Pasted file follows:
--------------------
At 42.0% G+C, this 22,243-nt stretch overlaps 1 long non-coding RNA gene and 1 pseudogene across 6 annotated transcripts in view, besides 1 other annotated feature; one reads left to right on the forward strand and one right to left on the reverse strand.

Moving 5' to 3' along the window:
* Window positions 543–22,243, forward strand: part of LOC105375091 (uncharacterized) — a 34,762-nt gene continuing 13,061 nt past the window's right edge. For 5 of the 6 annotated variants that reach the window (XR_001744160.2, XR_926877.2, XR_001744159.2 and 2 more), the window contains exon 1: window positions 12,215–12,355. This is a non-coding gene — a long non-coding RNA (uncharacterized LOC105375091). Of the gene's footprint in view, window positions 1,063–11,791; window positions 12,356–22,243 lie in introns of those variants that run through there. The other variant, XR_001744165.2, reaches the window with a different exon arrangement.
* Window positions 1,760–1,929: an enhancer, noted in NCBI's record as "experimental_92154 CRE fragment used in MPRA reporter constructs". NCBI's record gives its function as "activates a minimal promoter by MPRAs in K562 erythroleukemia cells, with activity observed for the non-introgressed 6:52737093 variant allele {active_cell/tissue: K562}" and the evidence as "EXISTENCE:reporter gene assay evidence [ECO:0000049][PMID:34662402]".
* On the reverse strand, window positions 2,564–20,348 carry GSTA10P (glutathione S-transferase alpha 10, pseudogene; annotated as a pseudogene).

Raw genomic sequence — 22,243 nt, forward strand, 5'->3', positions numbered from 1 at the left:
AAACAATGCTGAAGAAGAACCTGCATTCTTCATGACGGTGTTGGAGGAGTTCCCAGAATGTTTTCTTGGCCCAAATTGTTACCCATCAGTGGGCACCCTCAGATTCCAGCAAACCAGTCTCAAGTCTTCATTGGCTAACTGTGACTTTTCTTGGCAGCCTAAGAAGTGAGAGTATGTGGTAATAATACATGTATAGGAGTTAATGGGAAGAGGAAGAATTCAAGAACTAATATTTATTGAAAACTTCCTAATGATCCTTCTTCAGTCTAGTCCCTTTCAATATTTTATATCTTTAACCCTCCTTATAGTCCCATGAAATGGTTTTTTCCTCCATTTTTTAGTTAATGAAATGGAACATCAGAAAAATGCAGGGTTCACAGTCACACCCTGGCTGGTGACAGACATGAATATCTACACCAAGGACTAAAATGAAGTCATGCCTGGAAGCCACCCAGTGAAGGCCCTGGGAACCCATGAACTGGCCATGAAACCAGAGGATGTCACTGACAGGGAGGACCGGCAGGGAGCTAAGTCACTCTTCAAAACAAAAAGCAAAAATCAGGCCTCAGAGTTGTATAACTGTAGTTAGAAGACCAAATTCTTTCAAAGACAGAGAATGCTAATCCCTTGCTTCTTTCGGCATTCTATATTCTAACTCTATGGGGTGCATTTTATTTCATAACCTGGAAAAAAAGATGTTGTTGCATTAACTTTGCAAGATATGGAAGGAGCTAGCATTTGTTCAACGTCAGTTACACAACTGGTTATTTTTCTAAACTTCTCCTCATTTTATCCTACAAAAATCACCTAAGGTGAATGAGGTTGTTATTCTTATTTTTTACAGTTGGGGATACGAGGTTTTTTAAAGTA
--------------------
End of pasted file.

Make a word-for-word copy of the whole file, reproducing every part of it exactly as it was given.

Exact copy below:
At 42.0% G+C, this 22,243-nt stretch overlaps 1 long non-coding RNA gene and 1 pseudogene across 6 annotated transcripts in view, besides 1 other annotated feature; one reads left to right on the forward strand and one right to left on the reverse strand.

Moving 5' to 3' along the window:
* Window positions 543–22,243, forward strand: part of LOC105375091 (uncharacterized) — a 34,762-nt gene continuing 13,061 nt past the window's right edge. For 5 of the 6 annotated variants that reach the window (XR_001744160.2, XR_926877.2, XR_001744159.2 and 2 more), the window contains exon 1: window positions 12,215–12,355. This is a non-coding gene — a long non-coding RNA (uncharacterized LOC105375091). Of the gene's footprint in view, window positions 1,063–11,791; window positions 12,356–22,243 lie in introns of those variants that run through there. The other variant, XR_001744165.2, reaches the window with a different exon arrangement.
* Window positions 1,760–1,929: an enhancer, noted in NCBI's record as "experimental_92154 CRE fragment used in MPRA reporter constructs". NCBI's record gives its function as "activates a minimal promoter by MPRAs in K562 erythroleukemia cells, with activity observed for the non-introgressed 6:52737093 variant allele {active_cell/tissue: K562}" and the evidence as "EXISTENCE:reporter gene assay evidence [ECO:0000049][PMID:34662402]".
* On the reverse strand, window positions 2,564–20,348 carry GSTA10P (glutathione S-transferase alpha 10, pseudogene; annotated as a pseudogene).

Raw genomic sequence — 22,243 nt, forward strand, 5'->3', positions numbered from 1 at the left:
AAACAATGCTGAAGAAGAACCTGCATTCTTCATGACGGTGTTGGAGGAGTTCCCAGAATGTTTTCTTGGCCCAAATTGTTACCCATCAGTGGGCACCCTCAGATTCCAGCAAACCAGTCTCAAGTCTTCATTGGCTAACTGTGACTTTTCTTGGCAGCCTAAGAAGTGAGAGTATGTGGTAATAATACATGTATAGGAGTTAATGGGAAGAGGAAGAATTCAAGAACTAATATTTATTGAAAACTTCCTAATGATCCTTCTTCAGTCTAGTCCCTTTCAATATTTTATATCTTTAACCCTCCTTATAGTCCCATGAAATGGTTTTTTCCTCCATTTTTTAGTTAATGAAATGGAACATCAGAAAAATGCAGGGTTCACAGTCACACCCTGGCTGGTGACAGACATGAATATCTACACCAAGGACTAAAATGAAGTCATGCCTGGAAGCCACCCAGTGAAGGCCCTGGGAACCCATGAACTGGCCATGAAACCAGAGGATGTCACTGACAGGGAGGACCGGCAGGGAGCTAAGTCACTCTTCAAAACAAAAAGCAAAAATCAGGCCTCAGAGTTGTATAACTGTAGTTAGAAGACCAAATTCTTTCAAAGACAGAGAATGCTAATCCCTTGCTTCTTTCGGCATTCTATATTCTAACTCTATGGGGTGCATTTTATTTCATAACCTGGAAAAAAAGATGTTGTTGCATTAACTTTGCAAGATATGGAAGGAGCTAGCATTTGTTCAACGTCAGTTACACAACTGGTTATTTTTCTAAACTTCTCCTCATTTTATCCTACAAAAATCACCTAAGGTGAATGAGGTTGTTATTCTTATTTTTTACAGTTGGGGATACGAGGTTTTTTAAAGTA